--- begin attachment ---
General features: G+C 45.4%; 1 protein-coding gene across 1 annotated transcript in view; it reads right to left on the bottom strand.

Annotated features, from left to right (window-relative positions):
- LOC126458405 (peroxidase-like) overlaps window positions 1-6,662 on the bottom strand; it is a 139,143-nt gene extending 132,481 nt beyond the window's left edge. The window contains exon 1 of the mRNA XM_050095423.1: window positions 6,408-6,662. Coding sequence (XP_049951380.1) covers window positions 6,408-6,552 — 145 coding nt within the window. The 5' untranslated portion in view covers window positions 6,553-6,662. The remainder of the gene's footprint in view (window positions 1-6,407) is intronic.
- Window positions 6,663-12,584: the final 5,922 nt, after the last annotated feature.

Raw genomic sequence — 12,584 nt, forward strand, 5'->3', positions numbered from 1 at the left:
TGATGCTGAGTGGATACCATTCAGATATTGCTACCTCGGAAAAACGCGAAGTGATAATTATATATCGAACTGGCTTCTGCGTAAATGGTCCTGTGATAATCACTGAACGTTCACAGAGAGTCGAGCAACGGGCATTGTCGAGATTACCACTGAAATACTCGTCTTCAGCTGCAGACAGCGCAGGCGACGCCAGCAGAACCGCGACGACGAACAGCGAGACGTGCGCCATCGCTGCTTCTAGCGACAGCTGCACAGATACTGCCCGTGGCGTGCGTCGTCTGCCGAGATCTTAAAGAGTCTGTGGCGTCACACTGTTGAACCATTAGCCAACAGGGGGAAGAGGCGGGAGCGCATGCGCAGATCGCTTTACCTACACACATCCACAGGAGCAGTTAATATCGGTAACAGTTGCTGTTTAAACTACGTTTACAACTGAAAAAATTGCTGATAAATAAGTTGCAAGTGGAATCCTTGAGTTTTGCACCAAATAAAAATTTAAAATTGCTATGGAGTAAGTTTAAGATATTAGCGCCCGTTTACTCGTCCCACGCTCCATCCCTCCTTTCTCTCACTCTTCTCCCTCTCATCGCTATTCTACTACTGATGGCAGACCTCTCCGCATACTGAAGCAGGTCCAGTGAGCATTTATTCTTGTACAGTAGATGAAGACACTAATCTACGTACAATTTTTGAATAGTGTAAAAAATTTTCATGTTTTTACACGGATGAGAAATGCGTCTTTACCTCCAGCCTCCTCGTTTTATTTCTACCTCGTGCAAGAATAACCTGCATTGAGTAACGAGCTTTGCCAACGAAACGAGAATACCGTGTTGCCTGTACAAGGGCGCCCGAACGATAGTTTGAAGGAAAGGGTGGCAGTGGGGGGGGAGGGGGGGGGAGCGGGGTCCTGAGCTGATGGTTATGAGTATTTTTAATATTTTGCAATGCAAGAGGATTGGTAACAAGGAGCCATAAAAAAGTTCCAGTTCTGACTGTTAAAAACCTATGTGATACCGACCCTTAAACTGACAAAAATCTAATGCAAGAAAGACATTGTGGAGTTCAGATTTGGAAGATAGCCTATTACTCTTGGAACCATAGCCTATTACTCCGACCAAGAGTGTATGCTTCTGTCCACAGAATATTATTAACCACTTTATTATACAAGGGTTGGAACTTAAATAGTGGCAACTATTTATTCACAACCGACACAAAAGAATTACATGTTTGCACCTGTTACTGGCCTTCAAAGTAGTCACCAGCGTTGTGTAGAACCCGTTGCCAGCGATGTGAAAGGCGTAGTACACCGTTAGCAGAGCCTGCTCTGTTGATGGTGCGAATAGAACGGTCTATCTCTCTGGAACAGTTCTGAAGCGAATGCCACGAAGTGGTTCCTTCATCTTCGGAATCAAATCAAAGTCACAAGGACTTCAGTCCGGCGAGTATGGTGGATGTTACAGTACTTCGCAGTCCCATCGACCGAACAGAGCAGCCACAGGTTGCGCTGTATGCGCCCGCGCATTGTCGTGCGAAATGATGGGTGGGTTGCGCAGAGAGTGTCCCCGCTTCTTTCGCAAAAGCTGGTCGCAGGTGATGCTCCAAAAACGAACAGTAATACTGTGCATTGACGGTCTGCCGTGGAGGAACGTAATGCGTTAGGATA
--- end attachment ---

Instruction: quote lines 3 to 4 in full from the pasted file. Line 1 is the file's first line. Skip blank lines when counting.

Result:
- LOC126458405 (peroxidase-like) overlaps window positions 1-6,662 on the bottom strand; it is a 139,143-nt gene extending 132,481 nt beyond the window's left edge. The window contains exon 1 of the mRNA XM_050095423.1: window positions 6,408-6,662. Coding sequence (XP_049951380.1) covers window positions 6,408-6,552 — 145 coding nt within the window. The 5' untranslated portion in view covers window positions 6,553-6,662. The remainder of the gene's footprint in view (window positions 1-6,407) is intronic.
- Window positions 6,663-12,584: the final 5,922 nt, after the last annotated feature.